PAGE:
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Gentle Giant - The Power And The Glory CD (album) cover


Gentle Giant


Eclectic Prog

4.30 | 1647 ratings

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Conor Fynes
Prog Reviewer
3 stars 'The Power and the Glory' - Gentle Giant (61/100)

It doesn't matter whether we're talking about progressive rock released in 2014 or 1974- technical chops only go so far. If an album's to leave a lasting impression, it needs a heart to go along with its head. Gentle Giant have always had at least one of those, but my impression of The Power and the Glory is less coloured by the overabundance of one than it is by the apparent lack of the other.

From the self-titled to Acquiring the Taste, from that to Three Friends, from Octopus to In a Glass House, Gentle Giant defined themselves as a band in stylistic transit, evolving at the risk of alienating fans of their past work. I don't feel that same degree of evolution on The Power & the Glory, Gentle Giant's sixth album, released in the dead-centre of their arguable 'peak' era. After stripping the superfluous arrangements and focusing their sound on In a Glass House, I think Gentle Giant had finally found a sound that favoured consistency over constant reinvention. While it's sometimes described as the most complex and challenging Gentle Giant's music ever got, The Power and the Glory's obvious technical merits are shadowed in part by its considerably more 'glorious' antecedent. To be certain, the music Gentle Giant made at this stage in their career is a mite too unfeeling and angular for my own tastes, but The Power and the Glory has enough meat on its bones to make for a challenging listen for its prospectively adventurous audience.

This marks the second time Gentle Giant would dive into 'concept album' territory, following Three Friends; considering the band drew their bread and butter from every progressive rock cliche and expectation (and amping them up to 11), the concept route is so fitting I'm surprised they only went for it thrice (including the less-narrative-but-still-conceptual Interview two years later). The Power and the Glory wraps itself around the concept of an inevitable abuse of power, in spite of the best intentions someone may have had during the time they spent acquiring it. It's the most intellectually promising subject matter Gentle Giant would ever tackle, far moreso than the relatively simple narrative for Three Friends. I actually think Three Friends succeeded far more as a concept album than this however; The Power and the Glory is a more consistent record musically and lends itself to greater depth, but the conceptual simplicity of Three Friends is part of what made it work in the first place. Released in the recent wake of the Watergate Scandal, The Power and the Glory may have been a more relevant concept, but the album's lyrical exploration feels pretty dry and static. Lyrics were never Gentle Giant's strength anyway.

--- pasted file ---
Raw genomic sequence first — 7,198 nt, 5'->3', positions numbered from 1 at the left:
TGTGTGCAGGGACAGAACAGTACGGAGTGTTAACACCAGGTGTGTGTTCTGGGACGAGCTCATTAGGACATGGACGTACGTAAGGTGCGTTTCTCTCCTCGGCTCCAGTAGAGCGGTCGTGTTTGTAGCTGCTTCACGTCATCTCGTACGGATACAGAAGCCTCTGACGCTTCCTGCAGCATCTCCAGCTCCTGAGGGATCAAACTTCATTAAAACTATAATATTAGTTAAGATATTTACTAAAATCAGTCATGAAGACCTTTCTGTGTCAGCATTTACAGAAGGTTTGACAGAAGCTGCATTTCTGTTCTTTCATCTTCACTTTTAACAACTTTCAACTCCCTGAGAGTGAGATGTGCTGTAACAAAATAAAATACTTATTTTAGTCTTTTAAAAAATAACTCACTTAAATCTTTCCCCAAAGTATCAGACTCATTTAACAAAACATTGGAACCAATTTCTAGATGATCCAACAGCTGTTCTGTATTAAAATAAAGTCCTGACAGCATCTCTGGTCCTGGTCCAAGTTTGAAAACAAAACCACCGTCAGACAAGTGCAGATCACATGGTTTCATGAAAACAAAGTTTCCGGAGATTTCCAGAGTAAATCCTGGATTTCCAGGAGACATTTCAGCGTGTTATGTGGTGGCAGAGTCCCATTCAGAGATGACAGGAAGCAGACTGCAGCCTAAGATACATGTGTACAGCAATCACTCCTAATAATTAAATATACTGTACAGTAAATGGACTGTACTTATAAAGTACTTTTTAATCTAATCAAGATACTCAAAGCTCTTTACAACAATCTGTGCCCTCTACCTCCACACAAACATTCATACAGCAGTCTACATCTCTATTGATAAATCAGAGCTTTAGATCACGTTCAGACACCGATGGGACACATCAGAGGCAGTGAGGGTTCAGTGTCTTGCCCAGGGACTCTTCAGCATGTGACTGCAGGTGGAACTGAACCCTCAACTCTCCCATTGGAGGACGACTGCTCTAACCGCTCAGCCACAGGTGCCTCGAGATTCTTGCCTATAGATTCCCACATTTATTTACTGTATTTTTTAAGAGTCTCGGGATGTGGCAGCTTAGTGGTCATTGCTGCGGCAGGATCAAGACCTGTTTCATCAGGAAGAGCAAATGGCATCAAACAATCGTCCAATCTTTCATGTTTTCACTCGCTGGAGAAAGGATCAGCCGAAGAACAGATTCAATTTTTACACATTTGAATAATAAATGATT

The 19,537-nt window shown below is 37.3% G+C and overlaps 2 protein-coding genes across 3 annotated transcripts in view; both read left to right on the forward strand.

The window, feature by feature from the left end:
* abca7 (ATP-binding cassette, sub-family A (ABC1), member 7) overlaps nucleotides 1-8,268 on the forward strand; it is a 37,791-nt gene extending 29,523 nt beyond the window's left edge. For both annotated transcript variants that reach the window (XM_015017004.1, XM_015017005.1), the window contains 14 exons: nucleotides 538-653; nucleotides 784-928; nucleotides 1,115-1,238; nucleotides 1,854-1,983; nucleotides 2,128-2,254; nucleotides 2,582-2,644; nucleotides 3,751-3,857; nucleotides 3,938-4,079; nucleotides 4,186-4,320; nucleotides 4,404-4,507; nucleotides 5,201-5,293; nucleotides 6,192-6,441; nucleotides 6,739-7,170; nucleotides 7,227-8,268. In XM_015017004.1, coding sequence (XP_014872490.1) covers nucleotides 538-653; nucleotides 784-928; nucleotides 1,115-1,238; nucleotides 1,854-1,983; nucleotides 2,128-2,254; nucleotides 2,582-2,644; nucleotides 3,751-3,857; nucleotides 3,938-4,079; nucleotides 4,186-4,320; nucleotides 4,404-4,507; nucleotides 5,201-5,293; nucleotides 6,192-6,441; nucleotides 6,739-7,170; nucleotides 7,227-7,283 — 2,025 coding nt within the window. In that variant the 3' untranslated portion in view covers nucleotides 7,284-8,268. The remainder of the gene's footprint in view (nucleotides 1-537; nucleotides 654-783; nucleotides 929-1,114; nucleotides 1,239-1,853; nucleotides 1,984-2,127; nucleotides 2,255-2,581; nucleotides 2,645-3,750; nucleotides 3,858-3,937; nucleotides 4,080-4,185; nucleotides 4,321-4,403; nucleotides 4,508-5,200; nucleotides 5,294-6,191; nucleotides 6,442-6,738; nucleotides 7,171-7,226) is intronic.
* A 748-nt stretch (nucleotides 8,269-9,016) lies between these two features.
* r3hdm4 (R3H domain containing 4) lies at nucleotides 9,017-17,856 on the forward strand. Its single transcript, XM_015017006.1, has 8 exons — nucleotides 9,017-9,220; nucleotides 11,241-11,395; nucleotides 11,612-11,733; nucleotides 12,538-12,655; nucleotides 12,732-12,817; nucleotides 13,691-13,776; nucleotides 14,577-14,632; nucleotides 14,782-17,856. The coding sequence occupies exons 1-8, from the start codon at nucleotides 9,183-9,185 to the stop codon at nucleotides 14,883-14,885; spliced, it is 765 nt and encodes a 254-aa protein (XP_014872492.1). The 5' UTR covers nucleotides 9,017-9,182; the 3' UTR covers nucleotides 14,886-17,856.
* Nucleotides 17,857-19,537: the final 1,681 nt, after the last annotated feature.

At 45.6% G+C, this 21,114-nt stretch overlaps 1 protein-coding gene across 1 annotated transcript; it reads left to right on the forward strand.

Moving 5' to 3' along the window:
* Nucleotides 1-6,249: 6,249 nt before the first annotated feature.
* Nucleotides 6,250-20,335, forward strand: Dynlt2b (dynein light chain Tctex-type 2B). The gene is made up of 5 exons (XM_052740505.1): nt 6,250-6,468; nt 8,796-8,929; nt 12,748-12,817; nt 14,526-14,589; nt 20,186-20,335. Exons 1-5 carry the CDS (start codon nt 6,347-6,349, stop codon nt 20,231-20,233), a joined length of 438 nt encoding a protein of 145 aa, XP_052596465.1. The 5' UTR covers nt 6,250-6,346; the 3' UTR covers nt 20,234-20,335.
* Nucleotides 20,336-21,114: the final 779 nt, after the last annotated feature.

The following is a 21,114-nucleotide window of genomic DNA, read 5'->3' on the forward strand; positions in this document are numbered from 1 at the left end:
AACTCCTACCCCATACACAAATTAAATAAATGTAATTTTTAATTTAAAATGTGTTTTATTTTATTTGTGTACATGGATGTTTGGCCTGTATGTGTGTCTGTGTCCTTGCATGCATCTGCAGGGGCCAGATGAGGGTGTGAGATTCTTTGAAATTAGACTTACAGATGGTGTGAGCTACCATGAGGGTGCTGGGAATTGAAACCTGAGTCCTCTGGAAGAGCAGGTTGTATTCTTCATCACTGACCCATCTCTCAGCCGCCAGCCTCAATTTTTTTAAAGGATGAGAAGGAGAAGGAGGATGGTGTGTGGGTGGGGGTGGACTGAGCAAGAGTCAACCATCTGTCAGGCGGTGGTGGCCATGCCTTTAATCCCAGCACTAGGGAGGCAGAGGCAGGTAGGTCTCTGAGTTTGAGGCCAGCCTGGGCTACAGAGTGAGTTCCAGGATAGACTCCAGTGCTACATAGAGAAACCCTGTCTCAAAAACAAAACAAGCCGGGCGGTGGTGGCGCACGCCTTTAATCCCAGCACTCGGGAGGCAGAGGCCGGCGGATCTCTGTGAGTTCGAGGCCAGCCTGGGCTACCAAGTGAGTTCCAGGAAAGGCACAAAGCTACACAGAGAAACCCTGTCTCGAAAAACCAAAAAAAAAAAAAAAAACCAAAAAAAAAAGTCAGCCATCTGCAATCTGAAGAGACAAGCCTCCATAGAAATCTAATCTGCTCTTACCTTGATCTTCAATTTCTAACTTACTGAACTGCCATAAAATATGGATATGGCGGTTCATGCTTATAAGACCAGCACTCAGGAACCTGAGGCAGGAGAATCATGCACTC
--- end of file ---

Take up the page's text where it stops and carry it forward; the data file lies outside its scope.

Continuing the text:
...neither were vocals, for that matter. While Three Friends offered some of the most layered and sporadic vocal arrangements I've ever heard in rock music, the departure of lead singer Phil Shulman post- Octopus resulted in Gentle Giant downsizing the role vocals played in their music. The Power and the Glory is the most straightforward album Gentle Giant had done up to that point, and I don't think that's necessarily a bad thing. Nothing on The Power and the Glory impresses me as much as Three Friends' vocal schizophrenics, but leaving more attention for the instrumentation was both a safe and effective decision for them to make. Derek Shulman sounds like a poor man's Peter Gabriel. Kerry Minnear- the more interesting of the two lead voices- still sounds like a poor man's Peter Hammill. When they do attempt the lavish vocal harmonies (see: "No God's a Man") it is needlessly cluttered, not impressive. Gentle Giant's vocals are decent for the most part ("So Sincere" is a dreaded exception to this rule) but I don't think they ever fully recovered from Phil Shulman's absence as vocalist. Given the aforementioned downsizing, I think they felt the same way.

Unsurprisingly, Gentle Giant's dense and complex musicianship (their defining characteristic) takes centre-stage, although now more than ever, the effect of their work depends on the holistic arrangement over individual riffs and performances. If there's anything in particular that's made The Power and the Glory less effective than In a Glass House, it's the absence of singularly memorable ideas. I do love "Playing the Game" for its quaint Genesis-style melodic phrasing and exotic riff, but for the most part, it feels like Gentle Giant had become too erudite for their own good by this point. I hate to be the kind of mouth- breather that can't get beyond lamenting how great they were with Acquiring the Taste, but come on; there was a passion and organic quality in the first years of their career, and somewhere along the way, they lost it. The Power and the Glory continues the pattern of angular rock riffing, overzealous arrangements and (dare I say) pretentious attitude that became so much a part of their format that The Power and the Glory feels much less adventurous than it first seems or undoubtedly considers itself to be.

It's a good thing Gentle Giant would return to a more playful context with Free Hand.

Conor Fynes | 3/5 |


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